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How Bowman’s Pharmasave Is Properly Serving Arabic-Speaking Clientele

Paul Bowman. Image: Bowman's Pharmasave Facebook page.

FREDERICTON – Asia Alabbas only started to learn English a year and a half ago when she and her family arrived in Fredericton as Syrian refugees. Today she’s a full-time assistant pharmacy tech at Bowman’s Pharmasave, helping co-owner Paul Bowman provide services in Arabic to assist other Syrian refugees and Arabic-speaking clients.

“I know a few Syrian families who live near us. They find it super helpful to find someone who speaks their language to [explain] their medication,” said Alabbas. “[One client] said she’s been taking this medication, but ‘I really don’t know what it’s for, why we taking it, we just know we’re taking this medication.’ So it’s really helpful and I’m happy to do that.”

Alabbas has been helping translate medication advice and instruction for Bowman for nearly a year, but the pharmacy has now decided to advertise the service.

“We start to promote it so everyone who needs any help can come here. I know how much it’s hard because since I came I [experienced] the same thing. I go [somewhere] and I don’t understand, I just say, ‘okay, yup, yup.’ But no idea what they said,” said Alabbas.

For Bowman, having Alabbas around helps him communicate with Arabic-speaking clients much better than Google Translate.

“As a pharmacist, you want to ensure that information you’re giving your patient is comprehended and it’s difficult to do that where language is a barrier. By having Asia here it’s definitely the right thing to do for the patient,” he said.

“As a professional, I have a higher level of comfort that the patient is leaving with an understanding of how to take their medications, what to expect from their medication, how to follow up if things aren’t going correctly … it’s also good to be able to serve a demographic in the community that might be being underserved otherwise.”

A Scottish immigrant who became a Canadian citizen in 2016, Bowman said he understands the challenges of moving to a new country.

It’s still difficult moving to a new place and trying to navigate how things work. When that’s also not in your mother tongue or your language, that’s an added difficulty. Doing this, I hope it makes it slightly easier for the Arabic speaking community to at least understand their prescription medications,” he said.

Bowman met Alabbas through the New Brunswick Multicultural Council’s (NBMC) Skill Launch, a 10-month employability program administered by multicultural associations and settlement agencies in Moncton, Fredericton and Saint John. Alabbas did it through the Multicultural Association of Fredericton (MCAF), with support from the provincial government’s Post-Secondary, Training and Labour department.

Skills Launch is aimed at newcomer youth who weren’t able to complete high school due to gaps in formal education, unrecognized credentials and language barriers. It focuses on the construction and trades, health and human services, hospitality, and sales and service sectors.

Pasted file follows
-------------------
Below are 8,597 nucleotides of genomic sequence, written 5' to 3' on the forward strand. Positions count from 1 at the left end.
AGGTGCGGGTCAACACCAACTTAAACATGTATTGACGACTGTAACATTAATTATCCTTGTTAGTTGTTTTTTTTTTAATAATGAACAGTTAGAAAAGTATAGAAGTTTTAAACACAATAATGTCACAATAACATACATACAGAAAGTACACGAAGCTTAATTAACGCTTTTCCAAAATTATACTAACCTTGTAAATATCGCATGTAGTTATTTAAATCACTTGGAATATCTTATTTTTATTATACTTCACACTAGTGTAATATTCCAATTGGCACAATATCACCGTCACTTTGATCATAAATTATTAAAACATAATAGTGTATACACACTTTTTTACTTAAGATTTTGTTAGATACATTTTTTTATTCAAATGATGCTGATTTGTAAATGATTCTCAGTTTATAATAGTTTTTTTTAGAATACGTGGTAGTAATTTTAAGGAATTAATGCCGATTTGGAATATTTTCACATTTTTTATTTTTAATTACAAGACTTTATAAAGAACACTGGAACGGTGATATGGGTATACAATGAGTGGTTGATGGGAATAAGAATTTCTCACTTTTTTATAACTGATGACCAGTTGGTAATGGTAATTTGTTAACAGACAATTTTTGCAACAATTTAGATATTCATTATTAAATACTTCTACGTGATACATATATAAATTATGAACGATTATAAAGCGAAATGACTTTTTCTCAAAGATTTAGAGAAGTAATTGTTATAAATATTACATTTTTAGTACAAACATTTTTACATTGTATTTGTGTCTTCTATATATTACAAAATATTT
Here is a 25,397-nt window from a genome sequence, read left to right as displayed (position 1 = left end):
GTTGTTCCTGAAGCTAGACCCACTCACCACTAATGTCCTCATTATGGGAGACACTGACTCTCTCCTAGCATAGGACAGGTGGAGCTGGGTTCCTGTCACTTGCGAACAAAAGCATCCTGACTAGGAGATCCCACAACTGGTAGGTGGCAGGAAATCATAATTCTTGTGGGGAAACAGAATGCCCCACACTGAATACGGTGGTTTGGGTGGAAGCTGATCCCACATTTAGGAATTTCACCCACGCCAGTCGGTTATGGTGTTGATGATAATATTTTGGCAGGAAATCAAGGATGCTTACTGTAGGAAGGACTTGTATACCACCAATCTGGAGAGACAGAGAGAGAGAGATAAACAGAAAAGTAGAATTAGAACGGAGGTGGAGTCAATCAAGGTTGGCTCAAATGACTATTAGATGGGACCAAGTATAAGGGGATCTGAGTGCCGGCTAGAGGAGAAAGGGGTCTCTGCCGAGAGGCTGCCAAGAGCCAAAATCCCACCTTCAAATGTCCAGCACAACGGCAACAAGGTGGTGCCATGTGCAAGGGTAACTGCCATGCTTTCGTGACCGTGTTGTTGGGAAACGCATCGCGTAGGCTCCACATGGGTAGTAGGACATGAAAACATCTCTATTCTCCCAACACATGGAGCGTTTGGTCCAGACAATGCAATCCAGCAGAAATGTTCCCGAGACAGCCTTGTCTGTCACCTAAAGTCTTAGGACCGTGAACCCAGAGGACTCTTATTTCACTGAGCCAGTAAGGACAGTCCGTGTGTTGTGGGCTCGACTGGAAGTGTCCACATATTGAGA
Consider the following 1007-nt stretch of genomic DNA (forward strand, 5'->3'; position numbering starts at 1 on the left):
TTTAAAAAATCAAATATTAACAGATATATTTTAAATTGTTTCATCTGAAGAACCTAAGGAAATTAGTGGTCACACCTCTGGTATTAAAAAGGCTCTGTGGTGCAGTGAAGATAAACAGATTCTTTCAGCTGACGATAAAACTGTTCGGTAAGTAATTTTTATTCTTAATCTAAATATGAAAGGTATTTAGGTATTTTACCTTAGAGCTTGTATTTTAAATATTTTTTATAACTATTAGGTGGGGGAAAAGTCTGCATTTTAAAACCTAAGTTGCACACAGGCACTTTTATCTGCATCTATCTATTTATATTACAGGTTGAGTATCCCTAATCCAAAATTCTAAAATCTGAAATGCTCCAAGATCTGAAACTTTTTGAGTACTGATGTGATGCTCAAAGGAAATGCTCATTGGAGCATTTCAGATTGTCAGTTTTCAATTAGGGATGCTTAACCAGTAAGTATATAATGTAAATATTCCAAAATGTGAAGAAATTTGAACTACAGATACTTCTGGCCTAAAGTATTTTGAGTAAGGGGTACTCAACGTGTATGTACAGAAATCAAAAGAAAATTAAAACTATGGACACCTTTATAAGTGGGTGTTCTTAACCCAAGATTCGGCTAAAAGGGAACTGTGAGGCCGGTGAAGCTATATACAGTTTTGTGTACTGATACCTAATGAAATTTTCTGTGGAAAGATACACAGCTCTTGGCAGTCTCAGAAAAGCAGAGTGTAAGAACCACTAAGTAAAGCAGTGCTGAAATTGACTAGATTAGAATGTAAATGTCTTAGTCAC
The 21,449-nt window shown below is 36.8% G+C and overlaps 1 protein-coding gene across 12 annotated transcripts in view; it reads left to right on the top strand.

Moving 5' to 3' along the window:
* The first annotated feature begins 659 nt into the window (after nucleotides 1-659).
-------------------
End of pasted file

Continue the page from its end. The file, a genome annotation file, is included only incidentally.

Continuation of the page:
NBMC Executive Director Alex LeBlanc told Huddle in May that these fields were chosen strategically because there’s a demand for workers.

Supports like coaching, childcare, disability supports and wage subsidies are also made available for participants through the Departments of Education and Early Childhood Development and Social Development, employers, and settlement agencies.

Alabbas, now a mother of three daughters, had been studying to be a pharmacist when her studies were cut short in grade 11 due to the war.

Through the program, she was able to attend English, math, science and other skill development training through the MCAF for four months and complete a six-month placement at Bowman’s Pharmasave.

“[It was] overwhelming at first. When I started working here I didn’t have any idea. But [Bowman] was a great teacher. He taught me everything in the pharmacy, how to work with the system, what every medication is for, so it makes it more easier to understand because I’m still learning English,” Alabbas said.

The whole experience has been eye-opening, but not without its challenges, Bowman said. At the end of the day, Alabbas has been a great addition to the team, he said. So when her placement ended in April, he decided to hire her on a full-time basis.

“To see a young woman with young kids here who has moved to a new country, who has taken a driver’s license, who has pushed to get into this program and wants to secure employment and wants to keep the employment after the fact, and now starting this week, she’s going to be finishing her GED. You know, all the kinds of things that I would absolutely want to be supporting anyway,” he said. “It’s kind of a fresh air when you have an individual who wants to do that and elevate her own status.”

Bowman’s Pharmasave, in operation for 18 months, focuses on pharmacy being a health and wellness destination. It doesn’t sell any junk food and carries health and wellness products made by New Brunswick businesses.

Bowman’s Pharmasave offers services in Arabic during Alabbas’ work hours – from Monday to Friday, 9 am to 3 pm.

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